Twitter News Consumers: Young, Mobile and Educated
The eight percent of U.S. adults who consume news on Twitter tend to be younger, wealthier and more highly educated than Facebook users and the population overall, according to a new analysis of Twitter users.
The Facebook News Experience
On Facebook, the largest social media platform, news is a common but incidental experience, according to an initiative of Pew Research Center in collaboration with the John S. and James L. Knight Foundation.
The Role of News on Facebook
On Facebook, news is a common but incidental part of the experience, according to a new survey. Roughly two-thirds of U.S. adults use Facebook, and half of those users get news there.
Gun Control and the Media
The Twitter debate about gun control has taken many twists and turns since the Newtown killings, according to a new Pew Research Report that looks at the mainstream coverage and social media conversation on that issue. Which terms did the media most often invoke when discussing gun control? And how big a factor was President Obama in driving the narrative about it?
Digital: As Mobile Grows Rapidly, the Pressures on News Intensify
For more than a decade, as the desktop/laptop era of computing took hold, news organizations were at a severe disadvantage competing against a raft of financially and technologically stronger tech companies. Now, the rapid advance of the mobile era threatens a whole new level of upheaval, as both the costs and technological challenges of keeping up in the swiftly evolving news ecosystem multiply.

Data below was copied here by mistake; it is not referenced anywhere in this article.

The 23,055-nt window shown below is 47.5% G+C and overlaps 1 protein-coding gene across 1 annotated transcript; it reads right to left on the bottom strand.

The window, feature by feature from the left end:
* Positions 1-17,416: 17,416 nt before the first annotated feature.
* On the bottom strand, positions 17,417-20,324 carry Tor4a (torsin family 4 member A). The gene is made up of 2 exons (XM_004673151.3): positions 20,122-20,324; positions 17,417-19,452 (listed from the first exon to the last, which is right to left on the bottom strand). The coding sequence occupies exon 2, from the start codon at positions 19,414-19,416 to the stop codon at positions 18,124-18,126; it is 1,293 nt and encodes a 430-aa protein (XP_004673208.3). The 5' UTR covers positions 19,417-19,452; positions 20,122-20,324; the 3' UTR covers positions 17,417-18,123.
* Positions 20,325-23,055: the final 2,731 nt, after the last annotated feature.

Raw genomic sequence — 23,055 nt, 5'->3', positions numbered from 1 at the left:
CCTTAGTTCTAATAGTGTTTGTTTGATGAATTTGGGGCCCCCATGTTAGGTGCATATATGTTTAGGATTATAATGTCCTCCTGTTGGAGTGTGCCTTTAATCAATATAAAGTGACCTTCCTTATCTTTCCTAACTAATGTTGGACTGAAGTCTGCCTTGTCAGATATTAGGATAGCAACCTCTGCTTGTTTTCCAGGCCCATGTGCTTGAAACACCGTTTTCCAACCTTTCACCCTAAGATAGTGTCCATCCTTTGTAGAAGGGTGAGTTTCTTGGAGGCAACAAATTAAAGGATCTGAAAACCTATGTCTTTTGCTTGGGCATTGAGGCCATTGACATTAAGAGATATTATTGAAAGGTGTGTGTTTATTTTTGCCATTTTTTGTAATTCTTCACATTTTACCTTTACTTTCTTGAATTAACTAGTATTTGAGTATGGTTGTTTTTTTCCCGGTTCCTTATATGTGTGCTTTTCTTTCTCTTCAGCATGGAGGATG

In Social Media and Opinion Pages, Newtown Sparks Calls for Gun Reform
Gun control was an immediate focus of the conversation on social media and in the opinion pages of newspapers following the shooting at Connecticut’s Sandy Hook Elementary School, according to a special PEJ report. How does the response to this tragedy compare with other shootings? How did coverage in opinion pieces differ than the social media conversation? The report offers answers.
The Future of Mobile News
Highlights from the Pew Research Center’s Project for Excellence in Journalism report The Future of Mobile News.
Facebook IPO Not Selling on Social Media
The Facebook IPO was a hot topic on blogs, Twitter and Facebook last week with doubts about the stock’s value exceeding bullishness on the investment. And the topics of conversation—which ranged from Facebook CEO Mark Zuckerberg’s wedding to co-founder Eduardo Saverin’s citizenship—varied by social media platform.
What Facebook and Twitter Mean for News
Perhaps no topic in technology attracted more attention in 2011 than the rise of social media and its potential impact on news. “If searching for news was the most important development of the last decade, sharing news may be among the most important of the next,” we wrote in a May 2011 report analyzing online news behavior called Navigating News Online.
Mobile Devices and News Consumption: Some Good Signs for Journalism
The migration of audiences toward digital news advanced to a new level in 2011 and early 2012, the era of mobile and multidigital devices. More than three-quarters of U.S. adults own laptop or desktop computers, a number that has been stable for some years.1 Now, in addition, 44% of adults own a smartphone, and the number of tablet owners grew by about 50% since the summer of 2011, to 18% of Americans over age 18.